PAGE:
Back In The USA, released the following year, dialed back the band’s gloriously scuzzy roar, tightened the lugs and polished the chrome to a high shine at the behest of Rolling Stone writer turned producer Jon Landau (who would go on to drive Bruce Springsteen’s career to mansions of glory) in a bid for a commercial glory that would never come. As a result, the album alienated their old audience without gaining them a new one. Their final album, 1971’s High Time, split the difference between the first two with diminished returns. By the winter of 1972, they were done. A few years later, Kramer and Davis were reunited in federal prison in Kentucky where they were both doing time for drug trafficking. Both Tyner and Smith died of a heart attack in 1991 and 1994, respectively. Both Thompson and Davis passed away in 2012.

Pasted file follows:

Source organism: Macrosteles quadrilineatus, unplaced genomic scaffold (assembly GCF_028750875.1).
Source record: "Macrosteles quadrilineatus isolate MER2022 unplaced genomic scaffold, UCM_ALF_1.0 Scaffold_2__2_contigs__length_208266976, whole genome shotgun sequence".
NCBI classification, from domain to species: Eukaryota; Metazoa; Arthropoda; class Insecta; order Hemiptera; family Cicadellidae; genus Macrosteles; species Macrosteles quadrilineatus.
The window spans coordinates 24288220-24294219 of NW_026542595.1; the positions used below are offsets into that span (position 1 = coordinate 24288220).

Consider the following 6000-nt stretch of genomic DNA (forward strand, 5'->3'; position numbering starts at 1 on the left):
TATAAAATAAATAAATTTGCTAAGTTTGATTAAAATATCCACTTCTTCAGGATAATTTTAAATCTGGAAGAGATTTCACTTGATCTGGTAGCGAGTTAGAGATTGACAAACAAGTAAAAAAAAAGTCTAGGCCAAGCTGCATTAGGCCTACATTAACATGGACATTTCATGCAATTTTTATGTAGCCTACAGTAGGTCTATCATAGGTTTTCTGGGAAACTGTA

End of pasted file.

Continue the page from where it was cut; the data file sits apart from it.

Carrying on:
Upon his release from prison, Kramer straightened out and flew right, and re-invented himself as a proto-punk godfather for the Epitaph kids, cranking out 11 albums of high octane shred between 1991 and 2004. From 2003 to 2012, Kramer helmed a re-constituted MC5 that included the original rhythm section and a revolving cast alt-rock luminaries, such as Mudhoney’s Mark Arm, The Lemonheads Evan Dando, and Handsome Dick Manitoba of The Dictators. To mark the 50th anniversary of the release of Kick Out The Jams, Kramer has just published The Hard Stuff: Dope, Crime, The MC5, and My Life of Impossibilities, a jaw-dropping memoir that is at turns hilarious, horrifying and heartbreaking. It’s a gonzo read about a gonzo life. Concurrently, he assembled the world’s greatest MC5 tribute band — Kim Thayil from Soundgarden on guitar, Fugazi’s Brendan Canty on drums, King’s X bassist Doug Pinnick, Philly’s own Marcus Durant, formerly of Zen Guerilla, on lead vocals — aptly dubbed MC50. They are currently in the midst of a whirlwind world tour that stops at Union Transfer on Saturday. We got Kramer on the horn on Wednesday aboard his tour bus, in transit somewhere between D.C. and Boston.